Machine rhythm: the steps on a Roland TR-808. Photo (CC-BY-SA) Brandon Daniel.

What makes rhythm human? Music technology has introduced machine rhythms, perfectly-calibrated to electronically-perfected grids, yet we know that natural playing is more organic. Or, that is, we know we have certain intuitive preferences. How do those preferences and rhythms really work? And what does that mean for music technology?

Fascinating new research investigates more deeply, using – you know, science!

Here’s the summary of the research itself:

Although human musical performances represent one of the most valuable achievements of mankind, the best musicians perform imperfectly. Musical rhythms are not entirely accurate and thus inevitably deviate from the ideal beat pattern. Nevertheless, computer generated perfect beat patterns are frequently devalued by listeners due to a perceived lack of human touch. Professional audio editing software therefore offers a humanizing feature which artificially generates rhythmic fluctuations. However, the built-in humanizing units are essentially random number generators producing only simple uncorrelated fluctuations. Here, for the first time, we establish long-range fluctuations as an inevitable natural companion of both simple and complex human rhythmic performances. Moreover, we demonstrate that listeners strongly prefer long-range correlated fluctuations in musical rhythms. Thus, the favorable fluctuation type for humanizing interbeat intervals coincides with the one generically inherent in human musical performances.

Hennig H, Fleischmann R, Fredebohm A, Hagmayer Y, Nagler J, et al. (2011) The Nature and Perception of Fluctuations in Human Musical Rhythms. [PLoS ONE 6(10): e26457]

Hear that? One of the most valuable achievements of mankind! (Uh, that makes me want to practice a bit more, as I’m not sure I’d necessarily describe my last gig that way!)

James Postlethwaite, who sends this in, accompanies his news tip with an articulate letter considering the value of the research, so I’ll include all of it here:

Whilst reading the latest issue of the journal Nature (No.7372, Vol.479) I was surprised to se a picture of a TR-808 in the Research Highlights section, featuring research of note in other journals.

The research was about the correlations of rhythmic imperfections in human drummers, which correlate over a longer time period than the random singular imperfections that are inserted by some computer programs. At least I think that’s what it was, as I’m not a mathematician.

I do note that the sample size used in the statistical analysis was only 39 subjects, though the results were of a decent significance. The audio files are available in the supporting files section, CDM has a large readership, t-tests are very simple to run… Just an idea.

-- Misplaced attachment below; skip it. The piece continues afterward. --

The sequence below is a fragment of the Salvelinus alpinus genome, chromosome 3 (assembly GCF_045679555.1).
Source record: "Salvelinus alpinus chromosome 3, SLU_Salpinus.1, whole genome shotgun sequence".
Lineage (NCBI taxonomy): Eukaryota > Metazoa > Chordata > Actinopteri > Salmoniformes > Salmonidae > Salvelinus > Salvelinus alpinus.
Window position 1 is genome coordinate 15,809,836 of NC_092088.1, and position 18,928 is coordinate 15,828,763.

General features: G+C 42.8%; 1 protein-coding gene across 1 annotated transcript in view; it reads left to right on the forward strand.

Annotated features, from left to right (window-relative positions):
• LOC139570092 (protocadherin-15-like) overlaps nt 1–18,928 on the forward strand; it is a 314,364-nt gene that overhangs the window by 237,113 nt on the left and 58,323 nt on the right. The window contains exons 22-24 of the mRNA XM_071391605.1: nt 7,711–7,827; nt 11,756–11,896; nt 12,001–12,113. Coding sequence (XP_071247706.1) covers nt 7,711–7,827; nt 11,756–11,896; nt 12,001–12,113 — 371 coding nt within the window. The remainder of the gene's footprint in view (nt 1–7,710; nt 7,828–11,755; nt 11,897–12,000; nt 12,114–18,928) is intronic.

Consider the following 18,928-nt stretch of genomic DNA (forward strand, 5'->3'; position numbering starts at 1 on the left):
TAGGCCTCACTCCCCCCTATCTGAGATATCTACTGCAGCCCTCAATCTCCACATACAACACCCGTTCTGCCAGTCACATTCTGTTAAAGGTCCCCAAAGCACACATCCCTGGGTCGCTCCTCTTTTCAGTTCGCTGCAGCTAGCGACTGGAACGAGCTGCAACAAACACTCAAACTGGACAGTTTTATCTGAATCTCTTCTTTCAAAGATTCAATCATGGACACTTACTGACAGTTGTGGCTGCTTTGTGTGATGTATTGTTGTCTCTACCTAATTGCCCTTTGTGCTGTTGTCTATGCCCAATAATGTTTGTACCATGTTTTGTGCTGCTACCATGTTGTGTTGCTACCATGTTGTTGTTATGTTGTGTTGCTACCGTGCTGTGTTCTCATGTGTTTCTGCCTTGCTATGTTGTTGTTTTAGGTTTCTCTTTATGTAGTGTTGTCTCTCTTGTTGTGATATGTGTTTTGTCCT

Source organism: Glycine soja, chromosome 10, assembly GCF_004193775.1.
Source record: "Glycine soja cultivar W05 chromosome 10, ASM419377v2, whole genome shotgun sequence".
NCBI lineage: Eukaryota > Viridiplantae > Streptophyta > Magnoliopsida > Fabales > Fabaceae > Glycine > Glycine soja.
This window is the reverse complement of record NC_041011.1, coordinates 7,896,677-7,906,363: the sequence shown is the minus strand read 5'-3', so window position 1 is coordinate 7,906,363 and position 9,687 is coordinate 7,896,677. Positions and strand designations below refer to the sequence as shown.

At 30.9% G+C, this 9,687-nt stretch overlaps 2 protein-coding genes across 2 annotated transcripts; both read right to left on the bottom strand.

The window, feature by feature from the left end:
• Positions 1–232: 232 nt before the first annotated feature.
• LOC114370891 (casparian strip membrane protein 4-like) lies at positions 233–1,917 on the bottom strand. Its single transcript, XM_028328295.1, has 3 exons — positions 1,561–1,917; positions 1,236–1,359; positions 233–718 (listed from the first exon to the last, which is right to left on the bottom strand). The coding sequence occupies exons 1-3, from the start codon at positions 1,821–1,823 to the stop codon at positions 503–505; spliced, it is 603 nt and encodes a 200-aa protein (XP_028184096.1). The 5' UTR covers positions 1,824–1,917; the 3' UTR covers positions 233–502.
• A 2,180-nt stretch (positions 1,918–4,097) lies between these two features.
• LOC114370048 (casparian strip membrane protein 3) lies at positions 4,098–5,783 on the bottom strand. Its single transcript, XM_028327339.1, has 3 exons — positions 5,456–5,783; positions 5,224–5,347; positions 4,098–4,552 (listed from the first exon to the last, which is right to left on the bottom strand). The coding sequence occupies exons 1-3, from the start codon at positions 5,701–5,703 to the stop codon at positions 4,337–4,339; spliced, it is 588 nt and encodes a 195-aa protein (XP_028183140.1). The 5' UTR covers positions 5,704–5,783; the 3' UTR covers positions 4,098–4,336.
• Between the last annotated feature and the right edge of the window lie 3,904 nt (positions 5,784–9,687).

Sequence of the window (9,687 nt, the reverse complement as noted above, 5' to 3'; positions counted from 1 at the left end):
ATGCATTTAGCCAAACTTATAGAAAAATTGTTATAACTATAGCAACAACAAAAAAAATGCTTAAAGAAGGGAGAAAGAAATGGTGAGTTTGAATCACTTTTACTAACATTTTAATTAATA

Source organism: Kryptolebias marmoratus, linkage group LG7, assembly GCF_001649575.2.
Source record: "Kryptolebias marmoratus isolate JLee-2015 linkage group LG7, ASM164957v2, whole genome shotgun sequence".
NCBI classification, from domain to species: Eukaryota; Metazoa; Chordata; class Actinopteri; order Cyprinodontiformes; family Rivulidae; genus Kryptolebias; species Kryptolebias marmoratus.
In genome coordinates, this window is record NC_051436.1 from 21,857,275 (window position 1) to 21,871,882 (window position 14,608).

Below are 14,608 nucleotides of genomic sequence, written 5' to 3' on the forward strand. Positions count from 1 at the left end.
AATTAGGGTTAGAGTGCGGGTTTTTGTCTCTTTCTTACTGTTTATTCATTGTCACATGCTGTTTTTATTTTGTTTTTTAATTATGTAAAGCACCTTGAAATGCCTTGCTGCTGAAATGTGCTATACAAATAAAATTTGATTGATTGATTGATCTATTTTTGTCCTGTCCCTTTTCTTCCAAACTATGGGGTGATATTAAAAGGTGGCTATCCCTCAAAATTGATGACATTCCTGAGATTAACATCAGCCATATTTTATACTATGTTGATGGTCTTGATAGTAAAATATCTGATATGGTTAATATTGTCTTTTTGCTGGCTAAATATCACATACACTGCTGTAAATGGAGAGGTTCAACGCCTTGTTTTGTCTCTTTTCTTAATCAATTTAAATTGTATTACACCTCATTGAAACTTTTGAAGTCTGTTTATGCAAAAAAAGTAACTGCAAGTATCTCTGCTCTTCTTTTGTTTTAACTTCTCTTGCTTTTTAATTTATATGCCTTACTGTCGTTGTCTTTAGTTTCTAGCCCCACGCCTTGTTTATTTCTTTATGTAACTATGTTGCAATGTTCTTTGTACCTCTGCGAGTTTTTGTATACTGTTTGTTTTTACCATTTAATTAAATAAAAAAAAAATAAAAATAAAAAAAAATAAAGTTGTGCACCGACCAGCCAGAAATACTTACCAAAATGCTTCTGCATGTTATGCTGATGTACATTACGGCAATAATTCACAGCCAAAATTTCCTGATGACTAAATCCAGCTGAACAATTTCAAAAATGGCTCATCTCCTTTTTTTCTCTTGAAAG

It does though serve as a nice reminder that a lot of the tools that musicians use nowadays do have roots in academic research, going back to the days of the early synthesizer. It also reminds me of a comment from a friend who used to own a 909; that one of the charms of this machine was the unique imperfection in the rigidity of the sequencer.
I don’t know if this has been corroborated by other people.

Finally, the piece in Nature magazine seemingly wasn’t written by a fan of electronic music, as it starts: ‘If you have endured much 1980’s pop music, you might agree that drum machines steal the soul from the beat. Their cold regularity is sometimes ‘humanized’ in the recording studio…’. Possibility of bias?

“Endured” 80s pop music? Yes, I’d say that counts as a bit of bias (just on the part of Nature). Imagine reading a story on bee populations, which began “Yeah, Bees. F*** bees.”

But the research itself looks solid and intriguing – and James is asking a variety of other interesting questions, so I’m going to open it up to discussion. Hope this is something we can follow up on. (Academics, attack!)

By the way, a quick search of Nature reveals that the journal regularly publishes material of interest to sound and music – worth noting, as there was a time when that wasn’t true. (Max Mathews was one of the first to help computer music break into the scientific mainstream.)
My search results
And, for example: Rhythmic synchronization tapping to an audio–visual metronome in budgerigars [hint: think tap tempo meets birds]

Updated: Nature wrote a quick blurb: Doctoring the beats
…though it seems from the excerpt that they either didn’t understand or tried to oversimplify the role of rhythmic variation in digitally-sequenced music. The study is, to me, more interesting.